SARAH GALVIN


THE SIGN WITH NOTHING ON IT

This blank sign in front of the motel was my favorite object in the neighborhood as a child. It is
shaped like it outlines words, but it has been a solid gray-green for as long as I can remember.
“Look, it’s the sign with nothing on it!” I yelled to my parents when we passed it in the car. After
much thought about why a blank sign existed, I decided it must be art.

My uncle said, “Paintings of the crucifixion can be beautiful. That’s the difference between a
real crucifixion and a painting. That’s why people make paintings.”

The night my mom drove her car into the front yard, my uncle came all the way to our house. I
was standing alone in the kitchen with the lights off, and he picked me up. My uncle who used to
put his fake teeth in his belly button and make it talk to me.

I imagined crucifixions were the popsicle truck colors of the neighbors’ weathered plastic Jesus,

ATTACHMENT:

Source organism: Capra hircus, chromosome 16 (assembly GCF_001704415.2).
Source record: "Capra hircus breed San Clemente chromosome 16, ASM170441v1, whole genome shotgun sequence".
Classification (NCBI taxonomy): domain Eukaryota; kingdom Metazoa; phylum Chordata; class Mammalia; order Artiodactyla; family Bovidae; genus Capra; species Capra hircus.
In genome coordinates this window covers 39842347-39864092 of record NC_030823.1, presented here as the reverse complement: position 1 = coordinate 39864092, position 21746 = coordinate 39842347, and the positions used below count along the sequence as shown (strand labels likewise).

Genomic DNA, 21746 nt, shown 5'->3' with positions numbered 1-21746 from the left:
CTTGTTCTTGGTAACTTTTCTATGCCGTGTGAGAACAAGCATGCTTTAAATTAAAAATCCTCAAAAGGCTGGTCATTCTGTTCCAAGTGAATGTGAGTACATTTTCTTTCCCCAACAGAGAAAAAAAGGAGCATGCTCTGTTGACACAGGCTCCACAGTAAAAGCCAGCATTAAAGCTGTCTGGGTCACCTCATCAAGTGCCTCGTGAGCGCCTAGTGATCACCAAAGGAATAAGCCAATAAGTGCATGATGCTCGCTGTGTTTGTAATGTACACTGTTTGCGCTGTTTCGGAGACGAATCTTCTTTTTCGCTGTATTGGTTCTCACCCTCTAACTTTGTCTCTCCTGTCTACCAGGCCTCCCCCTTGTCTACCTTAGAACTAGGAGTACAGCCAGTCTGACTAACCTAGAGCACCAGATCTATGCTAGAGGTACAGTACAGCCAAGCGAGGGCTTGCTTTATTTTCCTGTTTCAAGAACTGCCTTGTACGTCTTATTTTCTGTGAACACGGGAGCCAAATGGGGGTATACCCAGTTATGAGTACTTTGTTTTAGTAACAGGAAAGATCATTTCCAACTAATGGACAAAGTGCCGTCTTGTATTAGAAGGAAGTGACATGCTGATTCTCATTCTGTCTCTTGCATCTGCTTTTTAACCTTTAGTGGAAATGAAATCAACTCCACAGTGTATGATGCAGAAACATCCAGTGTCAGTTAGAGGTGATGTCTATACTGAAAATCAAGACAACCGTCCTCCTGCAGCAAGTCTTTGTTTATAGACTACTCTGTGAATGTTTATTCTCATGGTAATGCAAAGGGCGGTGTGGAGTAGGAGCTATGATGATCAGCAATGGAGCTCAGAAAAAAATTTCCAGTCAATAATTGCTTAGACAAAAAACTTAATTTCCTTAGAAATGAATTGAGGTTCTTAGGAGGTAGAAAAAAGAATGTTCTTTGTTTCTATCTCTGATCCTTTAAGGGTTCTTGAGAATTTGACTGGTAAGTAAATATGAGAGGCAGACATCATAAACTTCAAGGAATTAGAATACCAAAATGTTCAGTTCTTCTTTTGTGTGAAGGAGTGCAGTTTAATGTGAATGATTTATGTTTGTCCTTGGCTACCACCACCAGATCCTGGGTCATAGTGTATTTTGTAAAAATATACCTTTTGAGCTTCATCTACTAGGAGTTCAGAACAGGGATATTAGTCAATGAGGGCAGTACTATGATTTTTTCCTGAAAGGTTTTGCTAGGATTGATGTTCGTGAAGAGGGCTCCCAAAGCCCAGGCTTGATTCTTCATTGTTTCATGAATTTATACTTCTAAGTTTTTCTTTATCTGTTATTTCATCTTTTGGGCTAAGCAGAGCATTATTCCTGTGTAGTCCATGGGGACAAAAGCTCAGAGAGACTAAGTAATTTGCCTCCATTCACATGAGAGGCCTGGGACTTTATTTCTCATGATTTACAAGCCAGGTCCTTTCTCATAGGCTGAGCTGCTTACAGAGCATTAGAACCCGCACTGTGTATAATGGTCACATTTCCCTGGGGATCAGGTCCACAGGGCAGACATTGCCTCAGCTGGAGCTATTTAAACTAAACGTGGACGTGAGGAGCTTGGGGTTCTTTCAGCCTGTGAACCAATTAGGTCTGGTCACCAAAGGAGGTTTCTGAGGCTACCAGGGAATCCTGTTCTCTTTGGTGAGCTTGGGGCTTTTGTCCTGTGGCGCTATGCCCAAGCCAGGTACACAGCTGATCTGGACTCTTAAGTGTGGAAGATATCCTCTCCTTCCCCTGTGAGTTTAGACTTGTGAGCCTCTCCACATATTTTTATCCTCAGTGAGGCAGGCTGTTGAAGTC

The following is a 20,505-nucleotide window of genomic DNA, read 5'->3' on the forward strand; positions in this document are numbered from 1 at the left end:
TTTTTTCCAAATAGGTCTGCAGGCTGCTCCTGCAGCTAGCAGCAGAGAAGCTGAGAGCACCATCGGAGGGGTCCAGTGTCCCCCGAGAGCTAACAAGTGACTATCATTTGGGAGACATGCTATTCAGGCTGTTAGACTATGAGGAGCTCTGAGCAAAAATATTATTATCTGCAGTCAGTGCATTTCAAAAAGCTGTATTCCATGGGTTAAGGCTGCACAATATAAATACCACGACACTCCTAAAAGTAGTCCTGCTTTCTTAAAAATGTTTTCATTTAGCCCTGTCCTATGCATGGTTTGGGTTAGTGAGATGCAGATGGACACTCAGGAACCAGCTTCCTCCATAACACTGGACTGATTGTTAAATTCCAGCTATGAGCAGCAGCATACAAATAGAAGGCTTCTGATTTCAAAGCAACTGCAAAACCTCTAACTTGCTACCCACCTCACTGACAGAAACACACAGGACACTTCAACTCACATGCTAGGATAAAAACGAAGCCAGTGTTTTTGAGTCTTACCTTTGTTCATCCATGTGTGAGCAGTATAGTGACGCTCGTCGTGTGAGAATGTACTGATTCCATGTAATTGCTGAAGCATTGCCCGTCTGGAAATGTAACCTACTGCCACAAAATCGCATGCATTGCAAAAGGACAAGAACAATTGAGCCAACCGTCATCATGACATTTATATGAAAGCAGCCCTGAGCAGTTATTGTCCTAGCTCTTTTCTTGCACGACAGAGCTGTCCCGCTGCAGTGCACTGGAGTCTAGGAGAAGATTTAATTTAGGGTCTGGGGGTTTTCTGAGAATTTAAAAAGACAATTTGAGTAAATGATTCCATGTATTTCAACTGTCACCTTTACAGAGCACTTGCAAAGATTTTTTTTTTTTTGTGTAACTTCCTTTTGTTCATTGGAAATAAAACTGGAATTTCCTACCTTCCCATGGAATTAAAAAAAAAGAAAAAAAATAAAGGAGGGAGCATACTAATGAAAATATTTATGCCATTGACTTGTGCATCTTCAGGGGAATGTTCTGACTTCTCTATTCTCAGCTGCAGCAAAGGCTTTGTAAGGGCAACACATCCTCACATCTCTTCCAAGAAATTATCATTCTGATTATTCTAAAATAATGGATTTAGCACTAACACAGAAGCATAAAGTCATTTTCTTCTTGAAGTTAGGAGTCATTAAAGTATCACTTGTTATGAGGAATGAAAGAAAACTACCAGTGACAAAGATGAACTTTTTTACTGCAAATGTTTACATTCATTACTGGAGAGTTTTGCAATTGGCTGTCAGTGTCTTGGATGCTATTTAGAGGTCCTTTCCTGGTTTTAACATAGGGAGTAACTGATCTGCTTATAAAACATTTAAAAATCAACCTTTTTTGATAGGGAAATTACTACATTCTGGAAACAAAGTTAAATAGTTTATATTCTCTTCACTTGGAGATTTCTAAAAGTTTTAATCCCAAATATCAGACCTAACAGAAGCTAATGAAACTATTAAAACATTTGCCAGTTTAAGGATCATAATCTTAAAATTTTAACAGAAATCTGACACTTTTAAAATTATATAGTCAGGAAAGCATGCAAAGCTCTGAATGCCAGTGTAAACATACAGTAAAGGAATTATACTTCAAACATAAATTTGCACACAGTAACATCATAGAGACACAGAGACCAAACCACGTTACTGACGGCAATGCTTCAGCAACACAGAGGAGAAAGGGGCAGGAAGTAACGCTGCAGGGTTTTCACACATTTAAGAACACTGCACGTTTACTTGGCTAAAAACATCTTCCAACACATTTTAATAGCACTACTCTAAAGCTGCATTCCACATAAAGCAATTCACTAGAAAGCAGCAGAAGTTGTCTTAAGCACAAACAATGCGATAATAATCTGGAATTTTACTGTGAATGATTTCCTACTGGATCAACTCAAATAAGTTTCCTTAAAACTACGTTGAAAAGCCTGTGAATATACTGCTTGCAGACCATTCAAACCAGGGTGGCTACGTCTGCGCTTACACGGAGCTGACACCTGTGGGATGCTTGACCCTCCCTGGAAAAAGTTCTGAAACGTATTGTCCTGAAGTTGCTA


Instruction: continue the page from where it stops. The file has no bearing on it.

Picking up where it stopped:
and smelled like adults’ coats after some event where it was necessary to sit down and be quiet.
 
 
 
 
AUBADE

I’ll live in any structure available.
I’ll shove my sleeping bag into a newspaper box,
and drag the box into a parking garage
so I can live in both at once.
I refuse to interact with a structure any other way.

When I tried just fucking somewhere,
it was like a sad country song.
When I tried just eating somewhere,
it was like a sad country song about breakfast.
The songs were barely audible
and seemed to come from nowhere,
I could only endure them if I imagined
everyone who had ever lived in those places was with me.

I’ve gotten good at living in things,
but I like it best when all the things go away—
like the morning we woke up on a cement floor
where neither of us lived,
on a street white with frost
that disappeared in a white cloud.
Everything was gone but us sad country singers,
and somewhere an audience cheered and cheered.
 
 
 
 



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